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    Categories: Audio

Plantronics Voyager Pro UC 2

Introduction

The Voyager Pro UC 2 is the latest in a line of fairly well respected Bluetooth headsets from the popular audio firm Plantronics. The Voyager lineup emphasises a good balance of sound quality, convenience and special features – for the UC 2 this is reflected in a premium earpiece and microphone with noise cancellation abilities and a rather clever ability to turn on when it’s placed on your ear.

Still, all of this comes at a fairly steep price – is the UC 2 a worthy continuation of the Voyager lineup? We’ll find out after the break.

 

Packaging

Let’s start by having a look at the unboxing process. We’ll start with the box – but unfortunately there isn’t much to write home about here, Voyager Pro UC 2 comes in a rather unexciting white piece of cardboard.

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Once we slide out the inner tray, we can see you get rather a lot for your money – as well as the headset itself there’s a Bluetooth USB dongle for use with PCs, a selection of differently sized earpieces, a carrying case and a rather short USB cable for charging. The outer box was slightly damaged in transit, but the inner tray seems to have protected the contents perfectly.

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The Headset

The Voyager Pro UC 2 is a good looking headset, with a relatively short and stubby mouthpiece married to a supple and comfortable frame.

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The changeable earbuds sit at the center of the spiral, and can be freely rotated to allow the headset to be used in the left or right ear. You get quite a few different earpieces in two different styles.

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The look is quite a nice one, and is to be expected of the Plantronics line. It’s not overly technoxious or too old school; a contemporary unflashy creation.

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The Bluetooth USB dongle is small and unassuming. It’s barely larger than the USB port itself, with a moderately strong blue LED mounted at the top to let you know that it’s connected. Don’t let your dog or children swallow it.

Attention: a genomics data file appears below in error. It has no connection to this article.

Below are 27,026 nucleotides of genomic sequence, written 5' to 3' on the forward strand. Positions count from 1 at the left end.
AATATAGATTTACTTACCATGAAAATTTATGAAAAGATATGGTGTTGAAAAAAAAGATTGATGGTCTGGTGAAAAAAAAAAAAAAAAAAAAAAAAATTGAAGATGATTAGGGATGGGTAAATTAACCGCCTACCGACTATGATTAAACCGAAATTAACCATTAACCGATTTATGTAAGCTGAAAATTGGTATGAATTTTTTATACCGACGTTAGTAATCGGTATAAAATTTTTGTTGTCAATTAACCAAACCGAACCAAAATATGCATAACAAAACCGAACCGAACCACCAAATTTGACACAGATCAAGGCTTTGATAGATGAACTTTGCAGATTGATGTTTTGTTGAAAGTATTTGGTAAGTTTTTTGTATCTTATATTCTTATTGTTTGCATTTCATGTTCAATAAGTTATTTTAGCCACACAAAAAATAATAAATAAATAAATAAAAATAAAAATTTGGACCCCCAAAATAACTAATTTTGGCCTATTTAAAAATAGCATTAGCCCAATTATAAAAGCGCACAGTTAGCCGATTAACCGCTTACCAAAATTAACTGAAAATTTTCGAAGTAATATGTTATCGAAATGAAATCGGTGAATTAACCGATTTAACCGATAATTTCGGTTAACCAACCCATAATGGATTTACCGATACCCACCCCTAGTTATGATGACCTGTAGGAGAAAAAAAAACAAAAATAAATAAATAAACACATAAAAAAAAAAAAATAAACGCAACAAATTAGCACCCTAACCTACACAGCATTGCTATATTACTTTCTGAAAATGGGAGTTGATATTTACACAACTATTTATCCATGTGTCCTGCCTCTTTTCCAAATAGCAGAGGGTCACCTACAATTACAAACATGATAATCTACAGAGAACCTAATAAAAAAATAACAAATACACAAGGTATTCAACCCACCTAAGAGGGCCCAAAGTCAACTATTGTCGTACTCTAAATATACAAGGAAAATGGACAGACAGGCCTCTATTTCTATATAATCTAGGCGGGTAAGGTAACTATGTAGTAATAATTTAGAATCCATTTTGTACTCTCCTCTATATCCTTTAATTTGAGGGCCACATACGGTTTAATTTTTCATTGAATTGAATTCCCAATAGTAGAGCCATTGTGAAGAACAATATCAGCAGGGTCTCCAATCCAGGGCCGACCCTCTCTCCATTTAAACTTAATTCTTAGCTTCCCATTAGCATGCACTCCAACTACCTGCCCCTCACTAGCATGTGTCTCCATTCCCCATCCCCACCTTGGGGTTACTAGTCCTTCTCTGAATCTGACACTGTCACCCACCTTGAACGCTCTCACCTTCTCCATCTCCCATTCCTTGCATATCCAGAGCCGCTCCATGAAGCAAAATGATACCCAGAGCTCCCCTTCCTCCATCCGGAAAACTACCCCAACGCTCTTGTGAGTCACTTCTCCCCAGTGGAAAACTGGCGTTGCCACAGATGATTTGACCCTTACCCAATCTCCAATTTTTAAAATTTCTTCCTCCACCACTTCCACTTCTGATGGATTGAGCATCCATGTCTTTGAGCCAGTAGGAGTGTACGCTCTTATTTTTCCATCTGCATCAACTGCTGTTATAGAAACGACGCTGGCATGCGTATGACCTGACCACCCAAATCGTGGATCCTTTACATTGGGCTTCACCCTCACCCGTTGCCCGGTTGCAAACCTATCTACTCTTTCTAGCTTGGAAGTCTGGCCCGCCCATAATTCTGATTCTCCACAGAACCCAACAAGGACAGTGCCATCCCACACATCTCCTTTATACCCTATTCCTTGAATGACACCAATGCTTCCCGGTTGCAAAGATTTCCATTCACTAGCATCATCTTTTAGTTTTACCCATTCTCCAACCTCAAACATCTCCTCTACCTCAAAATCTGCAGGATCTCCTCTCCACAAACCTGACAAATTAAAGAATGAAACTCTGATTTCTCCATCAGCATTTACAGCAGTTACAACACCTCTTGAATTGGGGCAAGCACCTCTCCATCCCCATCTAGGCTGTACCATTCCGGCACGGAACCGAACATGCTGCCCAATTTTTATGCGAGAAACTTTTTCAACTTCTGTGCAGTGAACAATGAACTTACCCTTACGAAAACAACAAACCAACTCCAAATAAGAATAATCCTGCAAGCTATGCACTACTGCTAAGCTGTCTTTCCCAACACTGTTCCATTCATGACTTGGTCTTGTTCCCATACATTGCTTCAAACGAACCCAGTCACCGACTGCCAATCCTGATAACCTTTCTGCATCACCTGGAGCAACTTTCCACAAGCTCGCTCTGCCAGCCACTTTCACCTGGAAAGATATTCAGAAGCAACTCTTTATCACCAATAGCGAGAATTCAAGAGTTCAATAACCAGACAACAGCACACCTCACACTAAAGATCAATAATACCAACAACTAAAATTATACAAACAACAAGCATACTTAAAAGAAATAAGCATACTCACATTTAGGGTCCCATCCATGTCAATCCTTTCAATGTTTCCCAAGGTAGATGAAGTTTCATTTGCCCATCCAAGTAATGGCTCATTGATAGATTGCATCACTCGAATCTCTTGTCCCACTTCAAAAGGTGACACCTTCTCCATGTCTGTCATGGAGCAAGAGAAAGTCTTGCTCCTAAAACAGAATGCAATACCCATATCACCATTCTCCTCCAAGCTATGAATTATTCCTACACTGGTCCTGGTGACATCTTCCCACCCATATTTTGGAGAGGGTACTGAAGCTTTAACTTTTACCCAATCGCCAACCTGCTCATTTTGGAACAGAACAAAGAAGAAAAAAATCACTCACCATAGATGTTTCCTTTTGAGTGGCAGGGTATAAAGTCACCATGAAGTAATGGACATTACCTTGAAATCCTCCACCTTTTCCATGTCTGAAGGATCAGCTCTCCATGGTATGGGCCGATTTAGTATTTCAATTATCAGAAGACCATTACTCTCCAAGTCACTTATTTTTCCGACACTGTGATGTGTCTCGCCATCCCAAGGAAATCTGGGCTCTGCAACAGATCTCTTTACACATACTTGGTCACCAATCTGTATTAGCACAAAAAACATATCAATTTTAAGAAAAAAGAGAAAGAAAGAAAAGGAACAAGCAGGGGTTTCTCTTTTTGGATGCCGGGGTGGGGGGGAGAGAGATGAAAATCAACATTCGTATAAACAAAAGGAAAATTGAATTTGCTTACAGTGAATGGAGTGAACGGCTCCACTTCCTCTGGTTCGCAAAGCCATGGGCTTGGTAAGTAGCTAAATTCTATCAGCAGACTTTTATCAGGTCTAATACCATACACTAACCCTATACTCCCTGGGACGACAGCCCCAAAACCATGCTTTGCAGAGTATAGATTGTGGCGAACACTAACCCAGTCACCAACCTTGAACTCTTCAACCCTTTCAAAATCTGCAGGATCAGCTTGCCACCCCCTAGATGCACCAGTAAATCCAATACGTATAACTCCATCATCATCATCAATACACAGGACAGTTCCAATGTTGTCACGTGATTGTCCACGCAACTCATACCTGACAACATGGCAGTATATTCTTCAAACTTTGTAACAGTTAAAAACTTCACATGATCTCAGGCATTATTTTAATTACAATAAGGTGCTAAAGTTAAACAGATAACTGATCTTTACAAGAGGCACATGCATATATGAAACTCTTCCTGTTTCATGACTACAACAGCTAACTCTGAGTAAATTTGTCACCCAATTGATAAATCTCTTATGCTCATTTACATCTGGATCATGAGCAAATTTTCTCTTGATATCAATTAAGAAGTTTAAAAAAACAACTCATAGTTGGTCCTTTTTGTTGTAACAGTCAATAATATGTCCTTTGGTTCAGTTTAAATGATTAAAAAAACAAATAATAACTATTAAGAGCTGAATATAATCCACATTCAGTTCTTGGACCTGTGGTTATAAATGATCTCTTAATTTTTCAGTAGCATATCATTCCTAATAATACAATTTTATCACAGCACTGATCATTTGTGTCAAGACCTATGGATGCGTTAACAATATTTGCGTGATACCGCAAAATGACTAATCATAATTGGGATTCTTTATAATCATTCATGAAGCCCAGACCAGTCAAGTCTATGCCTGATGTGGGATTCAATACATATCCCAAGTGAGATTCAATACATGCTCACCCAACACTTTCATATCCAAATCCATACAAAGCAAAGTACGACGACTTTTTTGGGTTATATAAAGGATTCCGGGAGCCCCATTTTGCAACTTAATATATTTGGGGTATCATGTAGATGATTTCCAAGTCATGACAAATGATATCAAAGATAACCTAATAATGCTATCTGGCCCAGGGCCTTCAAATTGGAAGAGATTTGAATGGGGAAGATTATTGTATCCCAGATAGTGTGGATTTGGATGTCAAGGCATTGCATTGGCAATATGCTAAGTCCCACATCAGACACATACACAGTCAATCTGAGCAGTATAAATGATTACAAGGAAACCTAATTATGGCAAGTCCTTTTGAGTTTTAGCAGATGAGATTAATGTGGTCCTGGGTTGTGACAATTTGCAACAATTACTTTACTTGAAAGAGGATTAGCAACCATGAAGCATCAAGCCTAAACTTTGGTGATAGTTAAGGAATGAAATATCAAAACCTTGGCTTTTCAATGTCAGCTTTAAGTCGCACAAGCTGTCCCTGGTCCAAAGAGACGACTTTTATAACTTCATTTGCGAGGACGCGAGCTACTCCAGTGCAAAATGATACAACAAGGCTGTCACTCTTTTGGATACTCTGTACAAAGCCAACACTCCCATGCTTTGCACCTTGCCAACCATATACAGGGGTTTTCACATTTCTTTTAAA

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The case is not something I can imagine using, but seems relatively well constructed. The faux-leather case looks professional enough, but headsets are not fragile enough beasts to merit the additional bulk – at least to me.

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That’s about it, beyond a large stack of paper manuals that repeat the same information in very many languages. The initial setup instructions are simple, so it’s no bad thing that so many tongues are represented.

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Testing

Methodology

In order to properly research the abilities of this Bluetooth headset, I decided to use it wherever possible in my daily life – using it for mobile phone calls, Skype, casting StarCraft matches and listening to music – for a period of approximately two weeks.

 

Testing Results

Voice Communications

As a Bluetooth headset for calling people on the phone, as you might expect the UC 2 excels. Sound quality is top notch on both ends, with the noise cancelling dual microphones and AudioIQ2 DSP working effectively. It’s a similar story with Skype, where everyone I spoke to sounded crystal clear and reported the same on their end – indeed, the higher audio fidelity of Skype (and PC WideBand) allowed the quality of the headset to really shine through.

The ‘Smart Sensor’ tech which enables the headset only when it’s on your ear worked flawlessly – I was quite surprised, but Plantronics really nailed this one. It’s a useful ability to be sure, although I’d be interested to know how much battery it saves, if any – while it’ll turn itself off when it’s not in use, it also has to keep an accelerometer or proximity sensor running to work out when it should turn back on again.